- Spa Frog – Spa Frog sanitizing systems combine minerals and a small amount of bromine to achieve sanitization in hot tub water. By incorporating minerals, the amount of bromine needed is greatly reduced. Spa Frog systems are a great option for people that like the test-ability of bromine and the benefits of mineral sanitizers.
- PoolRX – Despite its name, PoolRX is a great mineral sanitizer for spas. This product works synergistically with a constant low level of chlorine.
Ozonators, or ozone generators, are add-on components in hot tubs that distribute ozone through the air lines. Ozone works to break down contaminants in hot tubs by oxidization, destroying bacteria, soap residues and other undesirable particulate on contact. Ozone also frees up spent chlorine and bromine particles, enabling them to be reused again and again and allowing you to use far less chemicals to maintain sanitation.
Cons of Ozone
Excessive ozone can cause damage to the underside of spa covers and thermal blankets.
Saltwater based systems, such as the Saltron Mini, generate chlorine by passing a mild electric current through salt water. Salt, which is added to the spa water, is the source of the chlorine which acts as the sanitizer with this system.
The ease of use with these systems makes them very popular. Many people also experience softer, more moisturized skin after soaking in a hot tub equipped with a salt system.
The low salinity level required with these systems does not corrode spa equipment. Learn more about salt systems.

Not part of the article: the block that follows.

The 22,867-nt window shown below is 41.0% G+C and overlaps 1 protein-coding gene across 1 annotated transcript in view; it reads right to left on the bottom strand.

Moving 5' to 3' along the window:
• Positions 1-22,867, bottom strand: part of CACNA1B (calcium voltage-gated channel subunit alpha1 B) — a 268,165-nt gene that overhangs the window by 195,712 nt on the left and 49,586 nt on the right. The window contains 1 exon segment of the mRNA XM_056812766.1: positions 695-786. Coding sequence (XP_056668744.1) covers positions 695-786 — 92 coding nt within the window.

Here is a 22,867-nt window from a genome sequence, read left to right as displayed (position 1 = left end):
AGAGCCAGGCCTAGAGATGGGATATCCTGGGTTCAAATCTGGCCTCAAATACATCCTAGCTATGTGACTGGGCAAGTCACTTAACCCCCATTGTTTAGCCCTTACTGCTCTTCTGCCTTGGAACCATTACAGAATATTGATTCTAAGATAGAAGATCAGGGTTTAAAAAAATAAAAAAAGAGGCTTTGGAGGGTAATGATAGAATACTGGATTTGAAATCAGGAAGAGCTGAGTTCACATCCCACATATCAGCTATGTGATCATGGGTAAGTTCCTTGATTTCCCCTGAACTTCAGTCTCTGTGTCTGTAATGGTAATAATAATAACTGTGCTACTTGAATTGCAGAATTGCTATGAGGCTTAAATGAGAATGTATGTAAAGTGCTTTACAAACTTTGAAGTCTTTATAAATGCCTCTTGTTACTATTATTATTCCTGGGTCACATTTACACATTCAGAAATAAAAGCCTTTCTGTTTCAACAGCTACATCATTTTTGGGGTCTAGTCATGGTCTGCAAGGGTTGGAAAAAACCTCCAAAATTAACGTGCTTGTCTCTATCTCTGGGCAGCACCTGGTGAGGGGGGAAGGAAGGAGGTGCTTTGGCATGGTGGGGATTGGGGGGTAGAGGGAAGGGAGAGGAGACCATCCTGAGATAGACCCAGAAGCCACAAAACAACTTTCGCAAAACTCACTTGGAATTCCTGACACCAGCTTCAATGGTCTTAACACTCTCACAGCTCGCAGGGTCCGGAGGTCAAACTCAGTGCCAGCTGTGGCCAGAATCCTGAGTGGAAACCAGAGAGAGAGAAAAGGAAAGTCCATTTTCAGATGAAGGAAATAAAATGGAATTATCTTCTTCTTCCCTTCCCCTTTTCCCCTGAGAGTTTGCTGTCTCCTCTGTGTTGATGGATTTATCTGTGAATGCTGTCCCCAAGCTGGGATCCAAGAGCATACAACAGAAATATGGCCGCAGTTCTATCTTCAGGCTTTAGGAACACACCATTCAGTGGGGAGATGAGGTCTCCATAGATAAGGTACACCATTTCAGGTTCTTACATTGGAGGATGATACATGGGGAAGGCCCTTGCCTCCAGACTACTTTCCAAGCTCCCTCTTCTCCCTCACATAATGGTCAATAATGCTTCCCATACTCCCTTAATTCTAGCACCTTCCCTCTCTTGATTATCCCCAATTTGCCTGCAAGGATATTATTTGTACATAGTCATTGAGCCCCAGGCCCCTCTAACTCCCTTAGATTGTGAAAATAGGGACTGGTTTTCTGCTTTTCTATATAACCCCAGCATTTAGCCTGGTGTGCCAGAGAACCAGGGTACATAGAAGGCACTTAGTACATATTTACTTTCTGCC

Cons of Salt Systems
The cells which generate the chlorine require some cleaning maintenance.
Biguanide sanitizers are commonly hydrogen peroxide based and require proprietary companion water balancing products.
Cons of Biguanide Sanitizers
Biguanides are known to erode certain plastic components, such as jets, causing them to no longer stay in place. Biguanides and their proprietary companion components are significantly more expensive than most other sanitizing systems. Many people report coughing and burning sensations in the lungs and eyes after inhaling steam in hot tubs treated with biguanide sanitizers. Commercial Hydrogen Peroxide used in hot tubs can be dangerous to store, handle and transport. Biguanide sanitizers often fail to prevent algae slime.
Mystery Ingredient Systems
There are several mystery ingredient “water treatments” on the market which claim that you can “throw away all of your other chemicals” and “use this product and never test your water again”.
Beware! These products survive by using irresponsible and dangerous marketing. The small print on these products state that they do not kill bacteria. The truth is that these products are mostly comprised of dissolved salts in water. Truly not worth the $100+ price tag.
If it sounds too good to be true, it usually is.
So, Which is the Best?
It is clear that mineral systems are gaining huge popularity. Being that they are odorless, gentle on the skin and hot tub equipment, and comparable in price to chlorine/bromine sanitizing systems, it’s not hard to understand why.
Do you have questions about your hot tub water maintenance? Comment below for expert assistance!